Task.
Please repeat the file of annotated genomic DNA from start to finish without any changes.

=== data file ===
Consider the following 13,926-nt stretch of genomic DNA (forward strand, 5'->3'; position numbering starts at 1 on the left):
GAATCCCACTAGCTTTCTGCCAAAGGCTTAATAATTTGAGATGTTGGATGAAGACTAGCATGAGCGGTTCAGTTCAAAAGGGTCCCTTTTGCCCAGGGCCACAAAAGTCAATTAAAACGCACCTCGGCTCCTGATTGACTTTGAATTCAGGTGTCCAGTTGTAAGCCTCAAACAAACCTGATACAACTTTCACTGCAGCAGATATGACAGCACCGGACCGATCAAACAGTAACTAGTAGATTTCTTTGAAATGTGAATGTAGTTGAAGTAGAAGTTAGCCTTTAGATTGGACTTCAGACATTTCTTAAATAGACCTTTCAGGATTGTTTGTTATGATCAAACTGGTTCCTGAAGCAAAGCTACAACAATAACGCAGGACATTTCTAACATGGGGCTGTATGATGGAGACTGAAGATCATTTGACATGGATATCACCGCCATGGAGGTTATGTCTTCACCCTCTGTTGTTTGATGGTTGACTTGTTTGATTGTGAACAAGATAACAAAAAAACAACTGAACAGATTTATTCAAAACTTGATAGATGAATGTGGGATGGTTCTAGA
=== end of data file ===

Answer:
Consider the following 13,926-nt stretch of genomic DNA (forward strand, 5'->3'; position numbering starts at 1 on the left):
GAATCCCACTAGCTTTCTGCCAAAGGCTTAATAATTTGAGATGTTGGATGAAGACTAGCATGAGCGGTTCAGTTCAAAAGGGTCCCTTTTGCCCAGGGCCACAAAAGTCAATTAAAACGCACCTCGGCTCCTGATTGACTTTGAATTCAGGTGTCCAGTTGTAAGCCTCAAACAAACCTGATACAACTTTCACTGCAGCAGATATGACAGCACCGGACCGATCAAACAGTAACTAGTAGATTTCTTTGAAATGTGAATGTAGTTGAAGTAGAAGTTAGCCTTTAGATTGGACTTCAGACATTTCTTAAATAGACCTTTCAGGATTGTTTGTTATGATCAAACTGGTTCCTGAAGCAAAGCTACAACAATAACGCAGGACATTTCTAACATGGGGCTGTATGATGGAGACTGAAGATCATTTGACATGGATATCACCGCCATGGAGGTTATGTCTTCACCCTCTGTTGTTTGATGGTTGACTTGTTTGATTGTGAACAAGATAACAAAAAAACAACTGAACAGATTTATTCAAAACTTGATAGATGAATGTGGGATGGTTCTAGA